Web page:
Why courts should study the economic impact of decisions

Live Mint, December 30, 2022

By Pradeep S. Mehta

The judiciary is empowered to go by broad interests and can thus take into consideration the economic effects of its decisions on the vulnerable among those left unrepresented in a case.

As another year comes to an end, I am filled with hope that the new year will bring greater empathy for—and progress to—the helpless and vulnerable. The reason? The actions and assertions of D.Y. Chandrachud, the 50th Chief Justice of India. For quite some time, Justice Chandrachud has spearheaded an initiative to modernize the Indian judiciary by ensuring transparency, accessibility and accountability through digital and inclusive means. He has conveyed his belief that the judiciary should work for all, uphold constitutional morality, and that its decisions should be equitable, comprehensible and implementable. He also understands the importance of having well capacitated district and higher courts.

While well begun is half done, it is now time to shift gears. With a bumpy initial period and winter vacations behind him, Justice Chandrachud will have a little less than two years to put his vision into action. Amid growing scrutiny of the judiciary’s decisions, he will need to leave no stone unturned to retain (and in some cases even regain) the trust and confidence of Indian citizens.

A practical way to do this is to institute a mechanism for the judiciary to consider the economic implications of its decisions, particularly for India’s vulnerable, before pronouncing them. This is not wishful thinking, nor does it pit the interests of the economy against those of the environment or society.

It just calls for an assessment of the impact of different options available to the courts on diverse stakeholders, whether or not they are legally represented, and taking decisions that avoid adverse repercussions for those who have no connection with the wrongdoing in question. Some may argue that this approach goes beyond the judiciary’s remit, but the Constitution empowers courts to take such a holistic view, thereby imposing a moral obligation to do so wherever necessary.

Allow me to explain. Recently, the Prime Minister inaugurated Manohar Parrikar International Airport at Mopa, Goa. This airport is likely to boost tourism, create significant direct and indirect employment opportunities, ensure customer comfort and give a fillip to the Goan economy. While there has been a felt need for a new airport in Goa for several years, its construction has been intermittent. A reason for the interruptions was the suspension of its environmental clearance by the Supreme Court (SC), potentially causing immediate jobs losses estimated at around 1,500 workers and indirectly hurting about 6,900 persons for no fault of theirs.

The suspension lasted a full eight months, contributing to a cost escalation of around ₹715 crore. We are not talking about the economic impact of the delay. Much of this could have been avoided had the judiciary been more considerate in listing and hearing the matter. This isn’t to say that the government, bureaucracy and expert committee were not at fault, but two wrongs don’t make one right.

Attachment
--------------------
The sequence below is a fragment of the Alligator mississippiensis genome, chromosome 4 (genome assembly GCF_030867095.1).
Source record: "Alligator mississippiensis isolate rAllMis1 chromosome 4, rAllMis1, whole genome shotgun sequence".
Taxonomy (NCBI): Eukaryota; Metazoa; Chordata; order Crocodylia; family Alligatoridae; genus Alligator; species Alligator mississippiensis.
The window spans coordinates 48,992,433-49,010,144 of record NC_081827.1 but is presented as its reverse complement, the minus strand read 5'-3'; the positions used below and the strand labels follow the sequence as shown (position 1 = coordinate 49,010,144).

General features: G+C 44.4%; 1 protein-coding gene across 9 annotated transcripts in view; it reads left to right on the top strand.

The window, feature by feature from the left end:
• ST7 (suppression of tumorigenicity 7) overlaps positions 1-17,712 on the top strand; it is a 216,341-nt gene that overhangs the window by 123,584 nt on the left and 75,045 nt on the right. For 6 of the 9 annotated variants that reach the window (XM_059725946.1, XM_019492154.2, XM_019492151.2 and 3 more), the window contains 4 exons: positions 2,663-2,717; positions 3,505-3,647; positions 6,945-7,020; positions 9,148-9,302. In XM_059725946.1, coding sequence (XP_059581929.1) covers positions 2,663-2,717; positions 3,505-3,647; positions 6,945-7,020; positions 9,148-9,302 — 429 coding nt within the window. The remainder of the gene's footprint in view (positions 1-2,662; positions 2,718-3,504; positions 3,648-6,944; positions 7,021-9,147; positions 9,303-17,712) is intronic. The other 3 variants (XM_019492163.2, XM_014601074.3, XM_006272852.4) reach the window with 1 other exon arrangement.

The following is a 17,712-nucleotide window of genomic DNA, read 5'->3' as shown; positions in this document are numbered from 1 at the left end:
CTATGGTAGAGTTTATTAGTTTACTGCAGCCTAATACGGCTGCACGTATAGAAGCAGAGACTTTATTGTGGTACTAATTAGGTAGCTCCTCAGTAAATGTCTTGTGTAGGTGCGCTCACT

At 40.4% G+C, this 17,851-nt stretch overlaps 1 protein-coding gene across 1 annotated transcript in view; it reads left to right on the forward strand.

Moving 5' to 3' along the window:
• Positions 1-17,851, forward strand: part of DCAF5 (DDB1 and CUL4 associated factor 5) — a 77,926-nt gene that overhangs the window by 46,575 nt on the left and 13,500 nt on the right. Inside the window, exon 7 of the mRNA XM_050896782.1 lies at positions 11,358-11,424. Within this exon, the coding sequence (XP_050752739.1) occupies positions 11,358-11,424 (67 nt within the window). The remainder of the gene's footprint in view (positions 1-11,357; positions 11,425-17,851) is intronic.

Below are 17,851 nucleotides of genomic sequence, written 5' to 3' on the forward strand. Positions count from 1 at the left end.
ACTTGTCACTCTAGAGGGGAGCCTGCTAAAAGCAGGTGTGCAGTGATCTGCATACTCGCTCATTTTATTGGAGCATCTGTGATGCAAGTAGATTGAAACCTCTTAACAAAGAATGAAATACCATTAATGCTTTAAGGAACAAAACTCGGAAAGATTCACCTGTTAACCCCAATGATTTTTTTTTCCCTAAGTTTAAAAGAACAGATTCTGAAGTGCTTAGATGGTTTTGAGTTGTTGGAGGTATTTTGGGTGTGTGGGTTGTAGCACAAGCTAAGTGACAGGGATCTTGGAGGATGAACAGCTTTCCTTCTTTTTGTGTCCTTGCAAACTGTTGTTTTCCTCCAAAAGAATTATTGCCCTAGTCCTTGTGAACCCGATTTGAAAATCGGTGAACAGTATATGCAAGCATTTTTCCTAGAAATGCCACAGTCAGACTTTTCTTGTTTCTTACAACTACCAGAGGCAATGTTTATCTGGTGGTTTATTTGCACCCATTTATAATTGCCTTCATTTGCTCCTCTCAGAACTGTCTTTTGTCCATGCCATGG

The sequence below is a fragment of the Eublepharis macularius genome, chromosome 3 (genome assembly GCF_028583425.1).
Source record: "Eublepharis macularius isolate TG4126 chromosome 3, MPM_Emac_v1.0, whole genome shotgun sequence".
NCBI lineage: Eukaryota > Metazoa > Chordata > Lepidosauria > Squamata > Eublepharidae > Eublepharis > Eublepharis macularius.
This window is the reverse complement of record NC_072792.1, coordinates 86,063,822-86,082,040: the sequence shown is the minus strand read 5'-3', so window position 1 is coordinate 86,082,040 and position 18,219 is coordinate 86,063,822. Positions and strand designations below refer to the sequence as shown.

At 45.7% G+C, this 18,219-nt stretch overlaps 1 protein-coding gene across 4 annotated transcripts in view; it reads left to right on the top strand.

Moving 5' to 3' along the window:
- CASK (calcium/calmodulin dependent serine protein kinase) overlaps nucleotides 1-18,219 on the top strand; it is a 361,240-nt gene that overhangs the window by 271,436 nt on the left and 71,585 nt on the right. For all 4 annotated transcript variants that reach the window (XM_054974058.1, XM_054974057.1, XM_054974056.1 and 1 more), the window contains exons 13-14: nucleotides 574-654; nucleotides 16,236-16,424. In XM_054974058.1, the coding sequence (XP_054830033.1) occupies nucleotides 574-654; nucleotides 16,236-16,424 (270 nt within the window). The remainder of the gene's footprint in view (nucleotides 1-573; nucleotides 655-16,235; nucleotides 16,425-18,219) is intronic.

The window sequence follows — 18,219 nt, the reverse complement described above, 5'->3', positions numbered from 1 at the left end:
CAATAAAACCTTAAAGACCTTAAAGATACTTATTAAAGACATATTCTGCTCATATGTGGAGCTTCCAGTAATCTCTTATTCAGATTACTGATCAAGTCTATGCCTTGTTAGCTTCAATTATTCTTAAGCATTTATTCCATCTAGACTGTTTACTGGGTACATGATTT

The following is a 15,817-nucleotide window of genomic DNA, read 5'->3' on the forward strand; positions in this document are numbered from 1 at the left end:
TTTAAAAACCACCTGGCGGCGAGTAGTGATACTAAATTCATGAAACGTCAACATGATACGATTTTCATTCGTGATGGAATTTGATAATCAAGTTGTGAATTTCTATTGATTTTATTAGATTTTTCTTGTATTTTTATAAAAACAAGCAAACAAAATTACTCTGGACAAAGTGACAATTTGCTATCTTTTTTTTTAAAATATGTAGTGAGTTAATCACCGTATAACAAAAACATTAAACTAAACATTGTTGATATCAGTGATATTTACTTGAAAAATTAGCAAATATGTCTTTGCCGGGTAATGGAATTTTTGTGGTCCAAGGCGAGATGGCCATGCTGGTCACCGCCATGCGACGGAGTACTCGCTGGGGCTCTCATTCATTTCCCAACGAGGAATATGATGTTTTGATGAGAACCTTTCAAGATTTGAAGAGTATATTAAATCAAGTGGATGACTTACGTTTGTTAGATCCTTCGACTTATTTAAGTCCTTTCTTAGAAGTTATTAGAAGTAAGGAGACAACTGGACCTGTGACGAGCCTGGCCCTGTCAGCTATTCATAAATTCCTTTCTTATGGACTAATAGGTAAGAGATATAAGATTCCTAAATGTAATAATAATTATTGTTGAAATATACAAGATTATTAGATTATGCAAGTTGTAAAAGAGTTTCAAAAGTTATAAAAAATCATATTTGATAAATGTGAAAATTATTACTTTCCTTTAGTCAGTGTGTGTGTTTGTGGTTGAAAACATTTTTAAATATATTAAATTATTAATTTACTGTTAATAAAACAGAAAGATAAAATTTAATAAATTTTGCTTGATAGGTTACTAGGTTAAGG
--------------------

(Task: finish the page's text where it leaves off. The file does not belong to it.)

Similarly, several affected citizens have recently demanded reopening of a Sterlite Copper plant in Thoothukudi, Tamil Nadu, so that the area’s economy can revive. Its permanent closure was ordered by the Tamil Nadu Pollution Control Board and the state government, which was endorsed by the SC and Madras High Court. This closure directly impacted around 30,000 jobs in and around the plant, in addition to affecting around 400 downstream businesses, employing approximately 100,000 people. The livelihoods of thousands of service providers and workers was severely impacted by the closure for no fault of theirs. On the other hand, from a net exporter of copper, India became a net importer, adding to our trade deficit.

These are just a few examples. There are instances galore of judicial decisions that severely hit thousands of jobs, like the judgements that cancelled telecom licences and mining leases en masse.

Our constitutional courts are morally obliged to prevent such consequences. After all, how can a judiciary be future-ready if it is unable or unwilling to appreciate the economic consequences of its decisions on unrepresented groups. It must no longer play deaf to cries of the voiceless.

While the SC in the much-celebrated judgement of Shivashakti Sugars Limited in 2017 highlighted that courts must avoid a particular outcome which has a potentially adverse effect on employment, the economy or state revenue, and should take the economic impact of a decision into consideration, this approach is yet to gain a firm footing.

In early 2022, the SC had directed high courts to be extremely circumspect in staying the execution of projects of national importance. In September, the apex court observed that developing countries cannot be told to stop ongoing projects only because they are likely to worsen climate change. In November, the SC declined to grant a plea seeking a ban on stubble burning an urgent hearing. The court observed that it couldn’t enforce such a prohibition against every farmer in Punjab, Haryana and Uttar Pradesh.

While economic interests being taken into consideration is heartening, such instances are few and far between. Justice Chandrachud has a chance to institutionalize economic impact assessments in complex matters by creating a standing roster of experts from diverse fields. Such panels can probe impacts on the vulnerable and offer advice before rulings are made. Here’s hoping for some concrete action on this front in 2023.

Amol Kulkarni of CUTS contributed to this article.

Pradeep S. Mehta is secretary general, CUTS International

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